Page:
EXCLUSIVE: Original Brüno Ending Included Brutal Gay Bashing Played for Laughs
Though Brüno won't hit theaters until July 11, the Sacha Baron Cohen comedy has already prompted extensive debate about whether it's well-intended satire or a joke that's poised to blow up in the face of the gay community. As polarizing as the movie has already turned out to be, Movieline has learned that the original cut of the film featured an ending that doubtlessly would have been even more controversial.
In the current cut of the film, Bruno (Cohen) and his ditched, lovesick assistant Lutz (Gustaf Hammerstan) reunite in the movie's third act centerpiece: an Arkansas cage match where the two begin to make out inside the cage while an angry audience mob reacts with disbelief and, eventually, makeshift hurled weapons. In the film's epilogue, the reconnected couple embrace domesticity with their adopted baby, and Bruno sings us into the credits with the help of an star-studded, satirical gay rights anthem.
However, when Baron Cohen and director Larry Charles screened the film back in February for a select industry audience, the result of that cage match wasn't nearly as rosy.
Writer-director Richard Day (Arrested Development, Ellen) was among the industry figures at the screening. In that version, Day tells Movieline, "The cage-match kiss resulted in a violent attack on the couple. They then cut to a press event where they are announcing their marriage or plans to, I forget which. But the boyfriend is now drooling, seemingly brain-damaged, and in a wheelchair, played for laughs."
Day notes that he and actor Jack Plotnick were the only gay people invited to the screening, and that after the film ended, the other industry figures gave the film a thumbs-up. "Then I started in and Jack joined with his thoughts. By the time I got to the bashing, the audience started defending the movie. They were annoyed with us for ruining the party."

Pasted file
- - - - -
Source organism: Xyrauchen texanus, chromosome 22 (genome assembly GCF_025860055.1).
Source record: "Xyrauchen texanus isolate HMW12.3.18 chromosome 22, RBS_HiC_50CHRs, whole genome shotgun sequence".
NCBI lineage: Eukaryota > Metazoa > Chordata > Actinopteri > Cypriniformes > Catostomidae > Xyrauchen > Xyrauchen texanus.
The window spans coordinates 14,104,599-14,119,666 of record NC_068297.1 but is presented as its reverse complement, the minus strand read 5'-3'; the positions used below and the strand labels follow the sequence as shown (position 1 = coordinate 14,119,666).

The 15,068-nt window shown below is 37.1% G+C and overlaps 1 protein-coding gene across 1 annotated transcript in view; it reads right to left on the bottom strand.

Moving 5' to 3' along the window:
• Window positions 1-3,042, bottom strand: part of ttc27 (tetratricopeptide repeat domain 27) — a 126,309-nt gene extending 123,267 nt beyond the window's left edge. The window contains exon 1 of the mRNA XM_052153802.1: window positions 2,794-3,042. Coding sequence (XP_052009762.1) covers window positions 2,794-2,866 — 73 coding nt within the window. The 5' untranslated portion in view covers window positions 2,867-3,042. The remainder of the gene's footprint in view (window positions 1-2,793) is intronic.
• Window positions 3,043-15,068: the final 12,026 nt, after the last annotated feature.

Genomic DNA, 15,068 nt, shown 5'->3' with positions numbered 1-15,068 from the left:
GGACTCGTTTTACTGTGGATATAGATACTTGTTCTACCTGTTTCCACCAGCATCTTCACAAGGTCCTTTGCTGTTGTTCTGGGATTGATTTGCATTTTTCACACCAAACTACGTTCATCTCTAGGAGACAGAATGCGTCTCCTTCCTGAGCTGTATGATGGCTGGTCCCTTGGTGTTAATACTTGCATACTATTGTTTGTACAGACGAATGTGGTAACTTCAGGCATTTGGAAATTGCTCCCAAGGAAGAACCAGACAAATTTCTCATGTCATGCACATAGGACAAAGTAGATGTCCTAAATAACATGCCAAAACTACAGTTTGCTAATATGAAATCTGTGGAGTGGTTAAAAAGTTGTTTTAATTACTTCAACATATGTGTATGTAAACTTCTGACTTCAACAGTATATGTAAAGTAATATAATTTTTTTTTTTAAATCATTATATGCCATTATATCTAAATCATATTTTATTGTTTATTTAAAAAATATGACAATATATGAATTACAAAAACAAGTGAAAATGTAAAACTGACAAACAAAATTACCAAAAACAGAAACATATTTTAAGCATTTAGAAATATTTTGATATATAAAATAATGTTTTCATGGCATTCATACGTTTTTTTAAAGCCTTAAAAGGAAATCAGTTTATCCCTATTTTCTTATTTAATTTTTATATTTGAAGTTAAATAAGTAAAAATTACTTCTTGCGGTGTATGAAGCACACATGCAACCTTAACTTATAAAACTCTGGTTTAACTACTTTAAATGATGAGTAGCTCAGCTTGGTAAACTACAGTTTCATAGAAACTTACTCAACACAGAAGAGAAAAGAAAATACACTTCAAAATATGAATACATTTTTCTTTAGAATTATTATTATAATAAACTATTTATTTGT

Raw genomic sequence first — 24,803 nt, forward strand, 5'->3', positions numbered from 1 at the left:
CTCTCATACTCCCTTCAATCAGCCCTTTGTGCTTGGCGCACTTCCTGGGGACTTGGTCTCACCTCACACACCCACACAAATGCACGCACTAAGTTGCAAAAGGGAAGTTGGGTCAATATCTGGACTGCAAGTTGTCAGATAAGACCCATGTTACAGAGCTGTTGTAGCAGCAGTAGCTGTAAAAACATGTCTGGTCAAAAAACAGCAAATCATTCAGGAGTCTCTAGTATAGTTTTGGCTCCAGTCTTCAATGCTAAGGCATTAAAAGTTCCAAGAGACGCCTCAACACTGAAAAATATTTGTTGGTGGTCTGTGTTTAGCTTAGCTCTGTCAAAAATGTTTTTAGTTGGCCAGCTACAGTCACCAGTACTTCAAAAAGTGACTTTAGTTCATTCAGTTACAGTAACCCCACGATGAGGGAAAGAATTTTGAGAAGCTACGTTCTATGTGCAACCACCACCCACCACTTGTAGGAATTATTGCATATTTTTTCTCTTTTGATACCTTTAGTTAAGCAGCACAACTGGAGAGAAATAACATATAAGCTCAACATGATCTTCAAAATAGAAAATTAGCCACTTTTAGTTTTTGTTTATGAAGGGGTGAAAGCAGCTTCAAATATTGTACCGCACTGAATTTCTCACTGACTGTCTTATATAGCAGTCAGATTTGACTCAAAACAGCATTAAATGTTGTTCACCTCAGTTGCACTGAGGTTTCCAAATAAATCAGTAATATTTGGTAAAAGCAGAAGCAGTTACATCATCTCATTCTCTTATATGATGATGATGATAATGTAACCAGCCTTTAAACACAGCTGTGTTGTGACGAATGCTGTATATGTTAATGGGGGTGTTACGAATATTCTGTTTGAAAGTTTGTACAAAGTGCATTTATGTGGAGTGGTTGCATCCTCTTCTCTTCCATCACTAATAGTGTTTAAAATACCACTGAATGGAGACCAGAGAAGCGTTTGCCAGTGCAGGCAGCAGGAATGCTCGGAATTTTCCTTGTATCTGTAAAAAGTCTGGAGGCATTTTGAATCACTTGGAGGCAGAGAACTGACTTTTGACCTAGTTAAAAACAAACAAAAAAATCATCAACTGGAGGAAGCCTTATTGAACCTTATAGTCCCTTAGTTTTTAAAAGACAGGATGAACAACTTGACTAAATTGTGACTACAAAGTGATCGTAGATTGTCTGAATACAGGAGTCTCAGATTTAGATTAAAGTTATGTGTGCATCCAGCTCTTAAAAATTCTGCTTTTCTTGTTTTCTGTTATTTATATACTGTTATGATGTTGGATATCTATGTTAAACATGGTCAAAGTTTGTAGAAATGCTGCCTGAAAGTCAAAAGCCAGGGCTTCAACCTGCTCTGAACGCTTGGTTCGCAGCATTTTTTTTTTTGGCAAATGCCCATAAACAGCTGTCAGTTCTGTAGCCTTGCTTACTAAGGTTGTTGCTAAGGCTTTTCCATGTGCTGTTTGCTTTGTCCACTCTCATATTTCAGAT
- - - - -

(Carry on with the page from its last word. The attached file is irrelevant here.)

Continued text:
Still, that ending was ultimately among the reshot portions of the film that a mystery source revealed to Nikki Finke and The Wrap weeks ago.
"I don't know if we're why they changed it but if we are, I regret saying anything," says Day. "It would have been better to let them expose their true point of view; thanks to us they had a road map of the most egregious offenses and can also claim to have been responsive to our concerns."
Day says that wasn't the filmmakers' first attempt at outreach, though: he'd met with Charles (with whom he'd worked with on Mad About You) before the film started shooting. "He had me come in to meet with Sacha Baron Cohen when all they had was an outline because he wanted a gay voice on the film," says Day. "Then I never heard back, so I guess he was overruled or I blew the meeting or something. I remember telling them it read like it was written by people who didn't know much about actual gay life, but I don't remember it making me angry or anything."
We contacted Universal about the claims; a studio publicist responded, "No comment."